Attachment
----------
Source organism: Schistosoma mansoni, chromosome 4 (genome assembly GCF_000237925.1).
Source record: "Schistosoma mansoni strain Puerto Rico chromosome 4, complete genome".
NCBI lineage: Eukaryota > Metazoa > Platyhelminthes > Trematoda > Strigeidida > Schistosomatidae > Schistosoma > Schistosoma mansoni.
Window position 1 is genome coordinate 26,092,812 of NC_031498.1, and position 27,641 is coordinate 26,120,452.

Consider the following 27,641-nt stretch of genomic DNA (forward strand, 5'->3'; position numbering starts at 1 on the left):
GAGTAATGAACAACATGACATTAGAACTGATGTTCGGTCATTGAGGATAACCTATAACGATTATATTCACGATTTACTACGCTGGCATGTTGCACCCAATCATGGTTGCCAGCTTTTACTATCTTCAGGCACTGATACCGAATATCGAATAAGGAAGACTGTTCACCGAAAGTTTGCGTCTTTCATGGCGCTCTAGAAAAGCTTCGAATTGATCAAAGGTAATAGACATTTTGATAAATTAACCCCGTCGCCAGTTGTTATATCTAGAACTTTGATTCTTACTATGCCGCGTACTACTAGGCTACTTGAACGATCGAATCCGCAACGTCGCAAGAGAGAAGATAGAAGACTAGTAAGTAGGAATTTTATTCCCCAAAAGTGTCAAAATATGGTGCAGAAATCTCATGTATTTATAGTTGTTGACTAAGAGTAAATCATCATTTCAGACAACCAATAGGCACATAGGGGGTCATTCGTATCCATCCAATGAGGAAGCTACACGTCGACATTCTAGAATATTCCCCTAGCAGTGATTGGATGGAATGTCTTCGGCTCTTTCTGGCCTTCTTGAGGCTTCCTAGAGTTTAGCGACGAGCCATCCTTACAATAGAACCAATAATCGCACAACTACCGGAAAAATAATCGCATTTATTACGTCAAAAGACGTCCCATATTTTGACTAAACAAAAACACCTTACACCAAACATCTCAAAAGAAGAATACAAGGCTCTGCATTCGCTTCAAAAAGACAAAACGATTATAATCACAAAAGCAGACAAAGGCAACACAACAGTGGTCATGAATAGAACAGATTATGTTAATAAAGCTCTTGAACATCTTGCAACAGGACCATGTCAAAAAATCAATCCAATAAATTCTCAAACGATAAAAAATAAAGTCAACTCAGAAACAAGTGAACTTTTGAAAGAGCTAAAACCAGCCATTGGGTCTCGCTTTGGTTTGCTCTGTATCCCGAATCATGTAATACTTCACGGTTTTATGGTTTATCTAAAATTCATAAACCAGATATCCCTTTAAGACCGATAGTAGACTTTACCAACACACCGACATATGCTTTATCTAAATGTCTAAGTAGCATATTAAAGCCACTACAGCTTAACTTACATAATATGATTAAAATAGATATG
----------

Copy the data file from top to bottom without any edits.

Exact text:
Source organism: Schistosoma mansoni, chromosome 4 (genome assembly GCF_000237925.1).
Source record: "Schistosoma mansoni strain Puerto Rico chromosome 4, complete genome".
NCBI lineage: Eukaryota > Metazoa > Platyhelminthes > Trematoda > Strigeidida > Schistosomatidae > Schistosoma > Schistosoma mansoni.
Window position 1 is genome coordinate 26,092,812 of NC_031498.1, and position 27,641 is coordinate 26,120,452.

Consider the following 27,641-nt stretch of genomic DNA (forward strand, 5'->3'; position numbering starts at 1 on the left):
GAGTAATGAACAACATGACATTAGAACTGATGTTCGGTCATTGAGGATAACCTATAACGATTATATTCACGATTTACTACGCTGGCATGTTGCACCCAATCATGGTTGCCAGCTTTTACTATCTTCAGGCACTGATACCGAATATCGAATAAGGAAGACTGTTCACCGAAAGTTTGCGTCTTTCATGGCGCTCTAGAAAAGCTTCGAATTGATCAAAGGTAATAGACATTTTGATAAATTAACCCCGTCGCCAGTTGTTATATCTAGAACTTTGATTCTTACTATGCCGCGTACTACTAGGCTACTTGAACGATCGAATCCGCAACGTCGCAAGAGAGAAGATAGAAGACTAGTAAGTAGGAATTTTATTCCCCAAAAGTGTCAAAATATGGTGCAGAAATCTCATGTATTTATAGTTGTTGACTAAGAGTAAATCATCATTTCAGACAACCAATAGGCACATAGGGGGTCATTCGTATCCATCCAATGAGGAAGCTACACGTCGACATTCTAGAATATTCCCCTAGCAGTGATTGGATGGAATGTCTTCGGCTCTTTCTGGCCTTCTTGAGGCTTCCTAGAGTTTAGCGACGAGCCATCCTTACAATAGAACCAATAATCGCACAACTACCGGAAAAATAATCGCATTTATTACGTCAAAAGACGTCCCATATTTTGACTAAACAAAAACACCTTACACCAAACATCTCAAAAGAAGAATACAAGGCTCTGCATTCGCTTCAAAAAGACAAAACGATTATAATCACAAAAGCAGACAAAGGCAACACAACAGTGGTCATGAATAGAACAGATTATGTTAATAAAGCTCTTGAACATCTTGCAACAGGACCATGTCAAAAAATCAATCCAATAAATTCTCAAACGATAAAAAATAAAGTCAACTCAGAAACAAGTGAACTTTTGAAAGAGCTAAAACCAGCCATTGGGTCTCGCTTTGGTTTGCTCTGTATCCCGAATCATGTAATACTTCACGGTTTTATGGTTTATCTAAAATTCATAAACCAGATATCCCTTTAAGACCGATAGTAGACTTTACCAACACACCGACATATGCTTTATCTAAATGTCTAAGTAGCATATTAAAGCCACTACAGCTTAACTTACATAATATGATTAAAATAGATATG